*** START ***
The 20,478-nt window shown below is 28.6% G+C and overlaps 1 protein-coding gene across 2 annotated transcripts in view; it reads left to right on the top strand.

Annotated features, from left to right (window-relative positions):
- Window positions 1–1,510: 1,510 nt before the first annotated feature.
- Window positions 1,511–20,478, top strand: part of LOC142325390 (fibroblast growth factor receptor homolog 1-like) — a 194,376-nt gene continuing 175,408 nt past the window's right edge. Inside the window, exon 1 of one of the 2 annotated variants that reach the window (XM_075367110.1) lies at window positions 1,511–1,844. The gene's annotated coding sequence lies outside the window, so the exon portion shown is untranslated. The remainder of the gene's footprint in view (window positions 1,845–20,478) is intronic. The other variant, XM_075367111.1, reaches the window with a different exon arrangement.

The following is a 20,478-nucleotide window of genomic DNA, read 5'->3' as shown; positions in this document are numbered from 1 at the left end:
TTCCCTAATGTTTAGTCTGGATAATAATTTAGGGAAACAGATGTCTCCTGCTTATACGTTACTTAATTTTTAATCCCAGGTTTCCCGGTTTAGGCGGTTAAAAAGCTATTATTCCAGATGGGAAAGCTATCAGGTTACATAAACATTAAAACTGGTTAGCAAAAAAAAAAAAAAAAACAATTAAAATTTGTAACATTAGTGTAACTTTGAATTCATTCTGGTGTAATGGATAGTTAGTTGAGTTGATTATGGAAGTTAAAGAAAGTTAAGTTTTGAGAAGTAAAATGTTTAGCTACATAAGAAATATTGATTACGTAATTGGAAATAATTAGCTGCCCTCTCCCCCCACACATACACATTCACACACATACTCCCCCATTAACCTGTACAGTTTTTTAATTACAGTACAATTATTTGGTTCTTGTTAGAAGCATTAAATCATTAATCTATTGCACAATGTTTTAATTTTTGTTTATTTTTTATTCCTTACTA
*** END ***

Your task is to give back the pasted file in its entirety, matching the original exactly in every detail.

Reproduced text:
The 20,478-nt window shown below is 28.6% G+C and overlaps 1 protein-coding gene across 2 annotated transcripts in view; it reads left to right on the top strand.

Annotated features, from left to right (window-relative positions):
- Window positions 1–1,510: 1,510 nt before the first annotated feature.
- Window positions 1,511–20,478, top strand: part of LOC142325390 (fibroblast growth factor receptor homolog 1-like) — a 194,376-nt gene continuing 175,408 nt past the window's right edge. Inside the window, exon 1 of one of the 2 annotated variants that reach the window (XM_075367110.1) lies at window positions 1,511–1,844. The gene's annotated coding sequence lies outside the window, so the exon portion shown is untranslated. The remainder of the gene's footprint in view (window positions 1,845–20,478) is intronic. The other variant, XM_075367111.1, reaches the window with a different exon arrangement.

The following is a 20,478-nucleotide window of genomic DNA, read 5'->3' as shown; positions in this document are numbered from 1 at the left end:
TTCCCTAATGTTTAGTCTGGATAATAATTTAGGGAAACAGATGTCTCCTGCTTATACGTTACTTAATTTTTAATCCCAGGTTTCCCGGTTTAGGCGGTTAAAAAGCTATTATTCCAGATGGGAAAGCTATCAGGTTACATAAACATTAAAACTGGTTAGCAAAAAAAAAAAAAAAAACAATTAAAATTTGTAACATTAGTGTAACTTTGAATTCATTCTGGTGTAATGGATAGTTAGTTGAGTTGATTATGGAAGTTAAAGAAAGTTAAGTTTTGAGAAGTAAAATGTTTAGCTACATAAGAAATATTGATTACGTAATTGGAAATAATTAGCTGCCCTCTCCCCCCACACATACACATTCACACACATACTCCCCCATTAACCTGTACAGTTTTTTAATTACAGTACAATTATTTGGTTCTTGTTAGAAGCATTAAATCATTAATCTATTGCACAATGTTTTAATTTTTGTTTATTTTTTATTCCTTACTA